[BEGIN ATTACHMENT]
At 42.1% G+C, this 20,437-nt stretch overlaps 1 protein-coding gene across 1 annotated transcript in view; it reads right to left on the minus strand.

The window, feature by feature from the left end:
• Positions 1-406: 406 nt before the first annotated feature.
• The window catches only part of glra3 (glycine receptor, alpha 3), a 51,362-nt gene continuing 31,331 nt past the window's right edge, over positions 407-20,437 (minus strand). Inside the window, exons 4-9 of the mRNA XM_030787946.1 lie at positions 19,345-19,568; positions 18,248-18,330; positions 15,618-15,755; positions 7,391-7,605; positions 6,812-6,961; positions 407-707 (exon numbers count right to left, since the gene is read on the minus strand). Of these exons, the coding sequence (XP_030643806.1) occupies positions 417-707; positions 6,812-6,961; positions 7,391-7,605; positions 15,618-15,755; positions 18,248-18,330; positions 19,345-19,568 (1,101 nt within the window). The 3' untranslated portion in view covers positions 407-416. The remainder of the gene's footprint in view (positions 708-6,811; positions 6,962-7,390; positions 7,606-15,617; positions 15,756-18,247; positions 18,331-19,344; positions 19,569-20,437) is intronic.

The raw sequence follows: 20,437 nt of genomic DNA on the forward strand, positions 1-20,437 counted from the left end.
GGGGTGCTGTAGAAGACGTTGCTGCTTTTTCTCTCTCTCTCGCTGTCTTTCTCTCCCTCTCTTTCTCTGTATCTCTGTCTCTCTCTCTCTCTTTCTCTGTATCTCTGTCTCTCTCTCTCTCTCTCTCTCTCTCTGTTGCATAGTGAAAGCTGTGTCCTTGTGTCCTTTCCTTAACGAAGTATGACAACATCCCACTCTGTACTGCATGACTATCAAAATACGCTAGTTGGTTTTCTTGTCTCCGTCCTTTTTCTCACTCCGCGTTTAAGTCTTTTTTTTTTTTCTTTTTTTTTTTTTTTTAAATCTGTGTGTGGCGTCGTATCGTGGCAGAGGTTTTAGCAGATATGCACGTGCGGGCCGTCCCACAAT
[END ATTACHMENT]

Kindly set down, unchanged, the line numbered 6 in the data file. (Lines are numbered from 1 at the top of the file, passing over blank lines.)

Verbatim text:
GGGGTGCTGTAGAAGACGTTGCTGCTTTTTCTCTCTCTCTCGCTGTCTTTCTCTCCCTCTCTTTCTCTGTATCTCTGTCTCTCTCTCTCTCTTTCTCTGTATCTCTGTCTCTCTCTCTCTCTCTCTCTCTCTCTGTTGCATAGTGAAAGCTGTGTCCTTGTGTCCTTTCCTTAACGAAGTATGACAACATCCCACTCTGTACTGCATGACTATCAAAATACGCTAGTTGGTTTTCTTGTCTCCGTCCTTTTTCTCACTCCGCGTTTAAGTCTTTTTTTTTTTTCTTTTTTTTTTTTTTTTAAATCTGTGTGTGGCGTCGTATCGTGGCAGAGGTTTTAGCAGATATGCACGTGCGGGCCGTCCCACAAT